"Two 15-year-old girls are facing charges for allegedly handcuffing another teen girl and holding what turned out to be a realistic looking pellet gun to her head in a dispute over a boy, Plainville police said. The Sun Chronicle reported that the alleged assault took place at a house party late last month at which alcohol and marijuana were present, and was reported to police by the victim’s father. The two 15-year-old girls face armed assault charges in Norfolk County juvenile court and are being held in custody pending a dangerousness hearing Thursday. No names were released because they are juveniles (AP)."
I see a career in federal law enforcement for those enterprising young girls.
Time to show:
"Casino opponents challenge ballot question" by Stephanie Ebbert Globe Staff December 10, 2015
Opponents of a casino at Suffolk Downs racetrack are going to court to challenge a ballot question that could pave the way for a slots parlor near the track.
Residents of East Boston and Revere, who already fought off two separate casino plans for the horse track that spans their communities, filed a petition in the Supreme Judicial Court this week, arguing that Attorney General Maura Healey and Secretary of State William F. Galvin should not have certified the measure.
The ballot question, if approved by voters, would alter the state’s casino law to allow a second slots parlor to be built in Massachusetts. The casino law enacted in 2011 allowed for just one slots parlor, which is now in operation in Plainville, and for three resort-style casinos to be built around the state....
Looks like the game is over before it has even begun!
Related: Mayor Walsh, Steve Wynn hold talks on Everett casino
Is Marty Walsh finally folding on the Everett casino?
Gambling revenue at Plainridge Park slides again in November
Even with the falloff in Plainridge revenue, the state is still reaping a considerable benefit from the casino.
Yes, is kicked back as aid to towns and cities and to prop up what’s left of the state’s horse-racing industry.
Even so, the downturn in revenue at Plainridge has cast a darker pall over the nascent Casino Era in Massachusetts.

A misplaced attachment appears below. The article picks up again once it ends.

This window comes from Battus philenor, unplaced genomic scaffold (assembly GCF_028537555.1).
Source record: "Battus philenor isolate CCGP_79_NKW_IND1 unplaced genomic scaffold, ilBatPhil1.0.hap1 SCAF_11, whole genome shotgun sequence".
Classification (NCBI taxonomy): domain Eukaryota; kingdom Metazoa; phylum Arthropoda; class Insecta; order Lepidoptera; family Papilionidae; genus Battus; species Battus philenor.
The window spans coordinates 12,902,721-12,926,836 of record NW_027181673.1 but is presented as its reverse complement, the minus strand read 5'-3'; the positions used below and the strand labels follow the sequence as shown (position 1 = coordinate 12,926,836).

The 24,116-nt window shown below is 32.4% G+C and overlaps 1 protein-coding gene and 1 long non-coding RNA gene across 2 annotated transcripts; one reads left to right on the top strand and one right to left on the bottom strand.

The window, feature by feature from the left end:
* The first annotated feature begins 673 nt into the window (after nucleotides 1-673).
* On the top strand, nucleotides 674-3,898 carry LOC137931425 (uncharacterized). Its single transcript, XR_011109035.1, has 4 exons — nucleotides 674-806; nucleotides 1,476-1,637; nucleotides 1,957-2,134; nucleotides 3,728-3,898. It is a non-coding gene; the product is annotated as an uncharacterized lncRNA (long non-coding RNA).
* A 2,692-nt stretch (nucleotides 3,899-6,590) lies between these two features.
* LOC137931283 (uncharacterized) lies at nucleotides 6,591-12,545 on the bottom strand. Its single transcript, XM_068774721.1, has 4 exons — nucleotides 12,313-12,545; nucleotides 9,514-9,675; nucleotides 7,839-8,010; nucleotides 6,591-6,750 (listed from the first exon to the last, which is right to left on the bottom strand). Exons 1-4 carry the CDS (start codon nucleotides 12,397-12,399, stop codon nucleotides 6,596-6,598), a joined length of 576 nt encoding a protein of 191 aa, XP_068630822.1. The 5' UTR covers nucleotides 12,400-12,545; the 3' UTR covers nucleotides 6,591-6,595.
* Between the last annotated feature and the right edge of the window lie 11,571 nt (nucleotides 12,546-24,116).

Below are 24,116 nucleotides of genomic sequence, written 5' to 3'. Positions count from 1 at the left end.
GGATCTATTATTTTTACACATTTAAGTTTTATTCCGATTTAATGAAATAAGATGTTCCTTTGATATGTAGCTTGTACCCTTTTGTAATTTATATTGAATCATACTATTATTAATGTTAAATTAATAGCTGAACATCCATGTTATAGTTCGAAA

I was usually in a down mood the few days in this life that I went to the track.
"Walsh doubles down on fight against Wynn casino" by Jim O’Sullivan and Meghan E. Irons Globe Staff December 05, 2015
Mayor Martin J. Walsh, after taking a rhetorical beating from a judge who threw out his administration’s effort to block an Everett casino, signaled willingness Friday to continue pressing a cause that has cost taxpayers $1.25 million in legal fees.
“It’s worth it,” Walsh told reporters during a brief encounter at City Hall. “I’m fighting on behalf of the people of Boston. I’m not going to roll over and not fight for the people of Boston.”
Given the wealth inequality and slum sections of that city, I dunno.
But Walsh’s legal setback furnishes the latest reminder that, nearly a decade after it landed on the public docket, the casino issue has a tendency to take a chunk out of many of the politicians who dare touch it, from whichever angle.
Then-governor Deval Patrick unfurled his three-casino plan in 2007, disappointing many anti-gambling liberals who had supported his candidacy in 2006. But Patrick was facing a cratering state budget and was desperate for jobs, and frequently downplayed gambling’s centrality to his agenda.
Then-House speaker Salvatore F. DiMasi fought Patrick’s proposal fiercely, and there are still those close to DiMasi who believe his intransigence encouraged the campaign that landed him in federal prison on corruption convictions.
I'm not close to him, don't even know him, and I believe that.
His successor, Robert A. DeLeo, suffered a humiliating defeat in 2010, staking an enormous amount of political capital against Patrick, against the advice of some of his deputies, over slot parlors. Patrick signed the law in 2011.
In Everett, Mayor Carlo DeMaria called the judge’s ruling another positive step for his city, saying the casino would produce roughly 4,000 construction jobs, and 4,000 permanent jobs when it opens.
Doubts about promised economic benefits have troubled casino backers before; discredited job-creation projections helped doom Patrick’s proposal in his fight with DiMasi. “The casinos promise all this revenue, and they come in and you end up with all of these different complications, and I think that’s what’s happened,” said Dan Bosley, who worked with DiMasi in the House to block Patrick’s proposal in 2008.
Walsh, though, appears to have opted to wield a blunt political meat ax in the face of the legal and economic complexities. And he has shown little inclination to abandon that strategy.
Related: Judge rejects Boston suit to block casino